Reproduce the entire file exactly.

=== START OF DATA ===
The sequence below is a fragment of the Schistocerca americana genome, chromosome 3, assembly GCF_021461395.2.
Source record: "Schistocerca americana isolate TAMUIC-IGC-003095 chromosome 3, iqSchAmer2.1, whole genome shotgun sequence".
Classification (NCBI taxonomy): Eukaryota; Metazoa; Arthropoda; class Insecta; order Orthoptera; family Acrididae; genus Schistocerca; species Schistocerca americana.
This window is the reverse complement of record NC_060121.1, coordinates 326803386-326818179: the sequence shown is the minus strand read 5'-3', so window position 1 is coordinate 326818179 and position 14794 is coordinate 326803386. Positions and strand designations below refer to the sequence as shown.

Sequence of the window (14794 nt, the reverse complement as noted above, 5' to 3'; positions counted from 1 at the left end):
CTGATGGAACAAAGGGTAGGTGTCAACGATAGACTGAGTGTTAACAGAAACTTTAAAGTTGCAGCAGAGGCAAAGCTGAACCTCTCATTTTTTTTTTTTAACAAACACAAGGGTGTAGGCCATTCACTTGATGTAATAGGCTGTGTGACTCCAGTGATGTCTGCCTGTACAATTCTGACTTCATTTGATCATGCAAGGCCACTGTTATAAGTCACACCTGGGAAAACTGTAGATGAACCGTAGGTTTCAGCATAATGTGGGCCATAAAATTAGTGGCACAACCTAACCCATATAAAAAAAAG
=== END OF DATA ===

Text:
The sequence below is a fragment of the Schistocerca americana genome, chromosome 3, assembly GCF_021461395.2.
Source record: "Schistocerca americana isolate TAMUIC-IGC-003095 chromosome 3, iqSchAmer2.1, whole genome shotgun sequence".
Classification (NCBI taxonomy): Eukaryota; Metazoa; Arthropoda; class Insecta; order Orthoptera; family Acrididae; genus Schistocerca; species Schistocerca americana.
This window is the reverse complement of record NC_060121.1, coordinates 326803386-326818179: the sequence shown is the minus strand read 5'-3', so window position 1 is coordinate 326818179 and position 14794 is coordinate 326803386. Positions and strand designations below refer to the sequence as shown.

Sequence of the window (14794 nt, the reverse complement as noted above, 5' to 3'; positions counted from 1 at the left end):
CTGATGGAACAAAGGGTAGGTGTCAACGATAGACTGAGTGTTAACAGAAACTTTAAAGTTGCAGCAGAGGCAAAGCTGAACCTCTCATTTTTTTTTTTTAACAAACACAAGGGTGTAGGCCATTCACTTGATGTAATAGGCTGTGTGACTCCAGTGATGTCTGCCTGTACAATTCTGACTTCATTTGATCATGCAAGGCCACTGTTATAAGTCACACCTGGGAAAACTGTAGATGAACCGTAGGTTTCAGCATAATGTGGGCCATAAAATTAGTGGCACAACCTAACCCATATAAAAAAAAG